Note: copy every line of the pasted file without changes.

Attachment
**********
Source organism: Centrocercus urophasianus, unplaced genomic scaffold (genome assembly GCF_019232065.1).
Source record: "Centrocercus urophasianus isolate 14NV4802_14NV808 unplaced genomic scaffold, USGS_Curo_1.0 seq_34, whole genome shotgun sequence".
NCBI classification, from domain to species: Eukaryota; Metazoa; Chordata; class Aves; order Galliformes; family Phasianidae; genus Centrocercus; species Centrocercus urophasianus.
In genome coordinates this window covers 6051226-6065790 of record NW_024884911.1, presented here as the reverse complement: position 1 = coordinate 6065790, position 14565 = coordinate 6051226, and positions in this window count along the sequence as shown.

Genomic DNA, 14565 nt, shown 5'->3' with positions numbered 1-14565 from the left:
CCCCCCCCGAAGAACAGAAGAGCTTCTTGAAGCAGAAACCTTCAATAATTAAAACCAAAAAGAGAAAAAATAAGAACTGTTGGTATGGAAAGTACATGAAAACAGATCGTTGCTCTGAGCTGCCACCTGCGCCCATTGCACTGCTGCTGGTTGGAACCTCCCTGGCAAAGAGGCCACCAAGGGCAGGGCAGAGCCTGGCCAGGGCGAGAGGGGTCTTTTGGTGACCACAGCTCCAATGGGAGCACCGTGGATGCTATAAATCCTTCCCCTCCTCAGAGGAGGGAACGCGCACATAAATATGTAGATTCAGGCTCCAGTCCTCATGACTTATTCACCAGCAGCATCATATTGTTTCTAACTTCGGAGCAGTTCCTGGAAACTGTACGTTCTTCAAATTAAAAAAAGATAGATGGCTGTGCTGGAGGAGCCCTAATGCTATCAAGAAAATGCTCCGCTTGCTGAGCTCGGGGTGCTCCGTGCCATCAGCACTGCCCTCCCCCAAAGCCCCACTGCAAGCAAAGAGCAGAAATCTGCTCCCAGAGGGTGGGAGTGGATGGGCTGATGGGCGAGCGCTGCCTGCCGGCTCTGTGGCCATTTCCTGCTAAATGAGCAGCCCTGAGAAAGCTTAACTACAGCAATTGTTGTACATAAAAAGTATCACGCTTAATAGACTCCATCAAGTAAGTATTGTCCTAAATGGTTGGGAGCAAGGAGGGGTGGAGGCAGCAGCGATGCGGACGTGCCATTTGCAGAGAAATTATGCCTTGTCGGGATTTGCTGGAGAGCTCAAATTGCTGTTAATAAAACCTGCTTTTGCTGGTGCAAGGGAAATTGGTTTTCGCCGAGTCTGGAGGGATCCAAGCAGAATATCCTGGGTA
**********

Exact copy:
Source organism: Centrocercus urophasianus, unplaced genomic scaffold (genome assembly GCF_019232065.1).
Source record: "Centrocercus urophasianus isolate 14NV4802_14NV808 unplaced genomic scaffold, USGS_Curo_1.0 seq_34, whole genome shotgun sequence".
NCBI classification, from domain to species: Eukaryota; Metazoa; Chordata; class Aves; order Galliformes; family Phasianidae; genus Centrocercus; species Centrocercus urophasianus.
In genome coordinates this window covers 6051226-6065790 of record NW_024884911.1, presented here as the reverse complement: position 1 = coordinate 6065790, position 14565 = coordinate 6051226, and positions in this window count along the sequence as shown.

Genomic DNA, 14565 nt, shown 5'->3' with positions numbered 1-14565 from the left:
CCCCCCCCGAAGAACAGAAGAGCTTCTTGAAGCAGAAACCTTCAATAATTAAAACCAAAAAGAGAAAAAATAAGAACTGTTGGTATGGAAAGTACATGAAAACAGATCGTTGCTCTGAGCTGCCACCTGCGCCCATTGCACTGCTGCTGGTTGGAACCTCCCTGGCAAAGAGGCCACCAAGGGCAGGGCAGAGCCTGGCCAGGGCGAGAGGGGTCTTTTGGTGACCACAGCTCCAATGGGAGCACCGTGGATGCTATAAATCCTTCCCCTCCTCAGAGGAGGGAACGCGCACATAAATATGTAGATTCAGGCTCCAGTCCTCATGACTTATTCACCAGCAGCATCATATTGTTTCTAACTTCGGAGCAGTTCCTGGAAACTGTACGTTCTTCAAATTAAAAAAAGATAGATGGCTGTGCTGGAGGAGCCCTAATGCTATCAAGAAAATGCTCCGCTTGCTGAGCTCGGGGTGCTCCGTGCCATCAGCACTGCCCTCCCCCAAAGCCCCACTGCAAGCAAAGAGCAGAAATCTGCTCCCAGAGGGTGGGAGTGGATGGGCTGATGGGCGAGCGCTGCCTGCCGGCTCTGTGGCCATTTCCTGCTAAATGAGCAGCCCTGAGAAAGCTTAACTACAGCAATTGTTGTACATAAAAAGTATCACGCTTAATAGACTCCATCAAGTAAGTATTGTCCTAAATGGTTGGGAGCAAGGAGGGGTGGAGGCAGCAGCGATGCGGACGTGCCATTTGCAGAGAAATTATGCCTTGTCGGGATTTGCTGGAGAGCTCAAATTGCTGTTAATAAAACCTGCTTTTGCTGGTGCAAGGGAAATTGGTTTTCGCCGAGTCTGGAGGGATCCAAGCAGAATATCCTGGGTA